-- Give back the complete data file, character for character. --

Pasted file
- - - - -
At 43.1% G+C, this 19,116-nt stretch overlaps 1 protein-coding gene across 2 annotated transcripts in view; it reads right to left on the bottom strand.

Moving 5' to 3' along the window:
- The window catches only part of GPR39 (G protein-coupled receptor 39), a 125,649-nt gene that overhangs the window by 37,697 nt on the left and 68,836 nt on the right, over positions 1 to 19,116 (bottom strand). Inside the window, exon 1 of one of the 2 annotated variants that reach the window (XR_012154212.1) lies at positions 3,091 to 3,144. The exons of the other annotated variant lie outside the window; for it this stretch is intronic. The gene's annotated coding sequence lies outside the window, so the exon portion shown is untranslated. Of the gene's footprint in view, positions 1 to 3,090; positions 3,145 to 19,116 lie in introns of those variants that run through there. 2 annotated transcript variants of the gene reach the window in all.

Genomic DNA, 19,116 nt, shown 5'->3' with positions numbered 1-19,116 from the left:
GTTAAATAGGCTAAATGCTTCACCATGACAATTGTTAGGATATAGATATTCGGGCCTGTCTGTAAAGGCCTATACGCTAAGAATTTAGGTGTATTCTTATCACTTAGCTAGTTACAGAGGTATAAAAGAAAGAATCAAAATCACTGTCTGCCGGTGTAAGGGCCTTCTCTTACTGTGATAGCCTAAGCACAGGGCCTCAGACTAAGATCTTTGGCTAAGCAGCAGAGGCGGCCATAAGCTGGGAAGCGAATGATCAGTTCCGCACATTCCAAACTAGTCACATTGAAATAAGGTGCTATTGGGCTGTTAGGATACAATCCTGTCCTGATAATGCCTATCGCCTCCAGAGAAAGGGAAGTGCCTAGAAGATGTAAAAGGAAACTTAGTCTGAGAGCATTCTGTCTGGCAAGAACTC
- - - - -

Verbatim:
At 43.1% G+C, this 19,116-nt stretch overlaps 1 protein-coding gene across 2 annotated transcripts in view; it reads right to left on the bottom strand.

Moving 5' to 3' along the window:
- The window catches only part of GPR39 (G protein-coupled receptor 39), a 125,649-nt gene that overhangs the window by 37,697 nt on the left and 68,836 nt on the right, over positions 1 to 19,116 (bottom strand). Inside the window, exon 1 of one of the 2 annotated variants that reach the window (XR_012154212.1) lies at positions 3,091 to 3,144. The exons of the other annotated variant lie outside the window; for it this stretch is intronic. The gene's annotated coding sequence lies outside the window, so the exon portion shown is untranslated. Of the gene's footprint in view, positions 1 to 3,090; positions 3,145 to 19,116 lie in introns of those variants that run through there. 2 annotated transcript variants of the gene reach the window in all.

Genomic DNA, 19,116 nt, shown 5'->3' with positions numbered 1-19,116 from the left:
GTTAAATAGGCTAAATGCTTCACCATGACAATTGTTAGGATATAGATATTCGGGCCTGTCTGTAAAGGCCTATACGCTAAGAATTTAGGTGTATTCTTATCACTTAGCTAGTTACAGAGGTATAAAAGAAAGAATCAAAATCACTGTCTGCCGGTGTAAGGGCCTTCTCTTACTGTGATAGCCTAAGCACAGGGCCTCAGACTAAGATCTTTGGCTAAGCAGCAGAGGCGGCCATAAGCTGGGAAGCGAATGATCAGTTCCGCACATTCCAAACTAGTCACATTGAAATAAGGTGCTATTGGGCTGTTAGGATACAATCCTGTCCTGATAATGCCTATCGCCTCCAGAGAAAGGGAAGTGCCTAGAAGATGTAAAAGGAAACTTAGTCTGAGAGCATTCTGTCTGGCAAGAACTC